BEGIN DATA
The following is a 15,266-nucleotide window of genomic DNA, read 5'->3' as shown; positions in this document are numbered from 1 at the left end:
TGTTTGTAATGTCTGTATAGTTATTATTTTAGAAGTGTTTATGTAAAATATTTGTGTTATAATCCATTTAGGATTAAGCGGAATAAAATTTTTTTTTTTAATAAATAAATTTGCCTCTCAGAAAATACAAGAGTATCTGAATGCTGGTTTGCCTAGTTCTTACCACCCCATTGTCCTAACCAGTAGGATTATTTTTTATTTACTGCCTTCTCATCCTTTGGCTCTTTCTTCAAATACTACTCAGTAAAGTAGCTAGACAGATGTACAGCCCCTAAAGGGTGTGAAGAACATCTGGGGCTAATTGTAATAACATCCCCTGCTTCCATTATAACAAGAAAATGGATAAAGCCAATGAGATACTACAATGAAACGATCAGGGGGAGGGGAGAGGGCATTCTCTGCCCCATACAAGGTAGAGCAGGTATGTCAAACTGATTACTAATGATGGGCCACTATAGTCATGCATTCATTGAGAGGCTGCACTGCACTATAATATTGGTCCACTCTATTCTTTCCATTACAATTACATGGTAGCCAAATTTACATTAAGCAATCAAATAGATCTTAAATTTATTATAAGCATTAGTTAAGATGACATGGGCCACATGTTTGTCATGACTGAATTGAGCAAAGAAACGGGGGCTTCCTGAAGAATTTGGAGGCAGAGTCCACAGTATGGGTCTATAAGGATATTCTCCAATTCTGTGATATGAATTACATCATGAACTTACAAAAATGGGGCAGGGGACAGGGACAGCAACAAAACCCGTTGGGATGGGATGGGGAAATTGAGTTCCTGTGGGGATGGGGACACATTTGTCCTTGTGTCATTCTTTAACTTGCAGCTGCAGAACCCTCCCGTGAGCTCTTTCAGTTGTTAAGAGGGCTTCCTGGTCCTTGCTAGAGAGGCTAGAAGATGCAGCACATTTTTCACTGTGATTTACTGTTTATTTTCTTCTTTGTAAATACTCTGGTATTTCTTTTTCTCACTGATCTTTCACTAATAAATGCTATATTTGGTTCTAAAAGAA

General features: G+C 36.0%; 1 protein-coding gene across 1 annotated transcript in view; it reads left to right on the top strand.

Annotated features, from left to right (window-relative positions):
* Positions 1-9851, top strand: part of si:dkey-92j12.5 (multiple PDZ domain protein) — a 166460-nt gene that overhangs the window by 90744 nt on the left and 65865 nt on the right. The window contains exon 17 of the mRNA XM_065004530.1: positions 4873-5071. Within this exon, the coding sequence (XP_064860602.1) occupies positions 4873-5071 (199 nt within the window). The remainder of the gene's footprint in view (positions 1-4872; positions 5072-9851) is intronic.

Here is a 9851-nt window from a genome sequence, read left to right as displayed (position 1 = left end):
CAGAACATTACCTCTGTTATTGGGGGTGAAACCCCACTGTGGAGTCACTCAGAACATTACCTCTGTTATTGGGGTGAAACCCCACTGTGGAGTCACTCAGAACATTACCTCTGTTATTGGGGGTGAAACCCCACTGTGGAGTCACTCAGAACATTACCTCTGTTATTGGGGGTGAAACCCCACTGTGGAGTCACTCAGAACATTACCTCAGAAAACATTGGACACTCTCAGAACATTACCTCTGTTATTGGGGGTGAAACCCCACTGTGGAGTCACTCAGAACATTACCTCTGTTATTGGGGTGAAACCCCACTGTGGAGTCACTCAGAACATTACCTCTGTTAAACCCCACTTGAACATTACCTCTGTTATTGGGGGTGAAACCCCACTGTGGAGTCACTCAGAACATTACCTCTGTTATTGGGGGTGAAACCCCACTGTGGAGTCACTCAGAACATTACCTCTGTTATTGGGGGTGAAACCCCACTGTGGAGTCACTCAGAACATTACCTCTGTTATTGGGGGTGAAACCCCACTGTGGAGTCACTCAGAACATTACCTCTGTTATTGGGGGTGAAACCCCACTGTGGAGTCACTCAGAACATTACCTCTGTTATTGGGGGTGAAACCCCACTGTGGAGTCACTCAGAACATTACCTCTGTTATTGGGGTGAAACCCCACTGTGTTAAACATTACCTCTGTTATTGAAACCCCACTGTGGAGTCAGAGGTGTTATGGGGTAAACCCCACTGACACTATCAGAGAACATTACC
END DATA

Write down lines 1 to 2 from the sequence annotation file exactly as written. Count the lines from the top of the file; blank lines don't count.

The following is a 15,266-nucleotide window of genomic DNA, read 5'->3' as shown; positions in this document are numbered from 1 at the left end:
TGTTTGTAATGTCTGTATAGTTATTATTTTAGAAGTGTTTATGTAAAATATTTGTGTTATAATCCATTTAGGATTAAGCGGAATAAAATTTTTTTTTTTAATAAATAAATTTGCCTCTCAGAAAATACAAGAGTATCTGAATGCTGGTTTGCCTAGTTCTTACCACCCCATTGTCCTAACCAGTAGGATTATTTTTTATTTACTGCCTTCTCATCCTTTGGCTCTTTCTTCAAATACTACTCAGTAAAGTAGCTAGACAGATGTACAGCCCCTAAAGGGTGTGAAGAACATCTGGGGCTAATTGTAATAACATCCCCTGCTTCCATTATAACAAGAAAATGGATAAAGCCAATGAGATACTACAATGAAACGATCAGGGGGAGGGGAGAGGGCATTCTCTGCCCCATACAAGGTAGAGCAGGTATGTCAAACTGATTACTAATGATGGGCCACTATAGTCATGCATTCATTGAGAGGCTGCACTGCACTATAATATTGGTCCACTCTATTCTTTCCATTACAATTACATGGTAGCCAAATTTACATTAAGCAATCAAATAGATCTTAAATTTATTATAAGCATTAGTTAAGATGACATGGGCCACATGTTTGTCATGACTGAATTGAGCAAAGAAACGGGGGCTTCCTGAAGAATTTGGAGGCAGAGTCCACAGTATGGGTCTATAAGGATATTCTCCAATTCTGTGATATGAATTACATCATGAACTTACAAAAATGGGGCAGGGGACAGGGACAGCAACAAAACCCGTTGGGATGGGATGGGGAAATTGAGTTCCTGTGGGGATGGGGACACATTTGTCCTTGTGTCATTCTTTAACTTGCAGCTGCAGAACCCTCCCGTGAGCTCTTTCAGTTGTTAAGAGGGCTTCCTGGTCCTTGCTAGAGAGGCTAGAAGATGCAGCACATTTTTCACTGTGATTTACTGTTTATTTTCTTCTTTGTAAATACTCTGGTATTTCTTTTTCTCACTGATCTTTCACTAATAAATGCTATATTTGGTTCTAAAAGAA